Monthly Archives: February 2017

A Comeback Story of a Lifetime


By sophieheard

Crowds took to the streets of Boston, not in protest but celebration, as the New England Patriots celebrated their fifth Super Bowl win. A pinnacle of American culture, the Super Bowl is an event not to be missed. Last year I spent the Super Bowl in a NY hotel room, eating pizza and wondering what on earth was going on. This Sunday was not a lot different. There was a lot of eating and a lot of confusion. Once we had established the difference between ‘football football’ and ‘american football’ we could enjoy the Super Bowl for the spectacle that it is. Something of this scale could only exist in the United States. Like so many other events in America, the Super Bowl is a performance from start to finish.

We headed uptown to a restaurant on 14th street where we made ourselves comfortable for the next three hours. The game seemed over in the first five minutes as the Falcons had scored two touchdowns, eventually leaving the Patriots trailing by 25 points. Never before in Super Bowl history had a team recovered from a lead that great. Assuming that the sports portion of the evening was over, we left the football on in the background and dug into several rounds of sliders. Whilst I am not a big sports fan, any excuse to celebrate with friends over food and beverages is okay with me.


Halftime is when things got interesting. Lady Gaga was perhaps the greatest performance of the night. She flung herself off of the roof of the stadium and then proceeded to sing a medley of her greatest hits. Her performance was not as overtly political as people were expecting. However, it possessed a general message of inclusion in response to recent events as she performed ‘This Land is Your Land’ and ‘Born This Way’.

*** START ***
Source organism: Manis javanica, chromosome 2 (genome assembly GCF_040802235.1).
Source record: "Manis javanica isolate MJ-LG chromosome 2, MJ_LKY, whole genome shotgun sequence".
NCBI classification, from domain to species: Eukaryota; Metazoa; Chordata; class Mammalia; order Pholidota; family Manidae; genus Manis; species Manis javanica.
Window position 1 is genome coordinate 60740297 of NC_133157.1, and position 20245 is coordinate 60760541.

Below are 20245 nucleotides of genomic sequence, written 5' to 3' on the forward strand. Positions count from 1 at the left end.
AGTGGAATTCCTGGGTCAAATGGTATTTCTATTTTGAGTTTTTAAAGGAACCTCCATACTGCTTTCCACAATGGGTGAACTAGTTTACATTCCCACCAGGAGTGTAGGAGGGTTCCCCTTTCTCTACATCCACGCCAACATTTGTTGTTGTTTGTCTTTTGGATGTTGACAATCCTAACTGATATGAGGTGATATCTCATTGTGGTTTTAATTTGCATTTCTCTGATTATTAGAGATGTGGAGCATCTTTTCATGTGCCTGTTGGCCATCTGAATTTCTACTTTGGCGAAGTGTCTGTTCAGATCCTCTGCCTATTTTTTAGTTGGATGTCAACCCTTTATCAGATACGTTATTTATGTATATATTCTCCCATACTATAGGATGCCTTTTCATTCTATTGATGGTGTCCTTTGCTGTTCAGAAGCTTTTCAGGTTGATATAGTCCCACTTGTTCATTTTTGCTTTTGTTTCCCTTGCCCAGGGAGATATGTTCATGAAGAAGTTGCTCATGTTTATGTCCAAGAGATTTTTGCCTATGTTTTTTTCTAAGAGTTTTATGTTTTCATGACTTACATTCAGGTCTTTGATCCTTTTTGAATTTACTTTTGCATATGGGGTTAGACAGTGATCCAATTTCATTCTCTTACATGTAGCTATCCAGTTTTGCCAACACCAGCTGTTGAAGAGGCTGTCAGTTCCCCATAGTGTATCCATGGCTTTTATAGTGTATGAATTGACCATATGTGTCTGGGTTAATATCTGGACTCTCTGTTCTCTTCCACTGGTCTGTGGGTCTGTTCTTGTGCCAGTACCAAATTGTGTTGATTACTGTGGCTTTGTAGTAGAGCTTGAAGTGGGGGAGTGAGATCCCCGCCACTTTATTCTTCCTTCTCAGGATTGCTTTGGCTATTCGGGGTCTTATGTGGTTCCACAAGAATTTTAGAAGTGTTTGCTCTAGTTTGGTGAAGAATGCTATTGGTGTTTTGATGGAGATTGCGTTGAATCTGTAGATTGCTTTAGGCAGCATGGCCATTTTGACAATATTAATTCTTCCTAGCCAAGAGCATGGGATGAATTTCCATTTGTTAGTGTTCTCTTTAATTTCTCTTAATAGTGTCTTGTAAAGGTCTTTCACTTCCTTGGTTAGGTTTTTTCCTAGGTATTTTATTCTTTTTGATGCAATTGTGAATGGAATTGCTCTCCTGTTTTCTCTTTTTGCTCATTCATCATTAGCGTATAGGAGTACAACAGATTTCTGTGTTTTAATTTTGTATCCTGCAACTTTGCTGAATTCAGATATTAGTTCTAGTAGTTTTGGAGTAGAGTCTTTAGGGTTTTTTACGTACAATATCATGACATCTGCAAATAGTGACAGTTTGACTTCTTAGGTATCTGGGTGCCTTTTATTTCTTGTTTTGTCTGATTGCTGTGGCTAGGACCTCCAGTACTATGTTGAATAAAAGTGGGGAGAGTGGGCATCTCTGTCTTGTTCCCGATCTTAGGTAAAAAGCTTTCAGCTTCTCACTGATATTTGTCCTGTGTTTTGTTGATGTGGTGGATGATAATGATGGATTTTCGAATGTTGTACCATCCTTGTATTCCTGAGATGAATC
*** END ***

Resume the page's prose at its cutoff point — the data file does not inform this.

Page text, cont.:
The Patriots went into the game as one of the most successful and most widely loathed teams in the league. With the exception of Pats fans, public support was for the underdogs – the Atlanta Falcons. However, the roles remained reversed for the majority of the game and the Patriots entered the final quarter with an impossible win as they were still 19 points behind. Just as the game was about to end the Patriots had achieved a two-point play, tying the game and making it the first overtime in Super Bowl history.

No team had ever come back from a three-touchdown deficit in the history of the Super Bowl and now everything came down to the next few moments. Although I did not fully understand what had happened, after three hours I was invested. New England won the overtime coin toss and suddenly everything looked bleak for the Falcons. After a few quick plays, the Patriots had scored the final touchdown and won yet another Super Bowl title. A group of foreigners, unaware of the exact specifics, erupted in celebration as another moment of history was witnessed.


Another Week, Another Protest


By sophieheard



Based on my experiences of the past two weeks I get the impression that a protest is going to be part of my weekly routine. Ten days into the new administration, Trump has already taken action to repeal Obamacare, withdrawn from the TPP, reinstated the Mexico City policy, reopened the Keystone XL and Dakota Pipeline construction projects, proposed plans to build the wall, and denied entry to refugees and citizens from seven predominantly Muslim countries. In response to the decisions made this week, protests have erupted across the country and across the globe. It is exciting to live in the city that makes these decisions and watch how the people react so quickly against them. On Friday, Trump implemented the ‘Muslim ban’. By Sunday, thousands had gathered outside the White House in protest.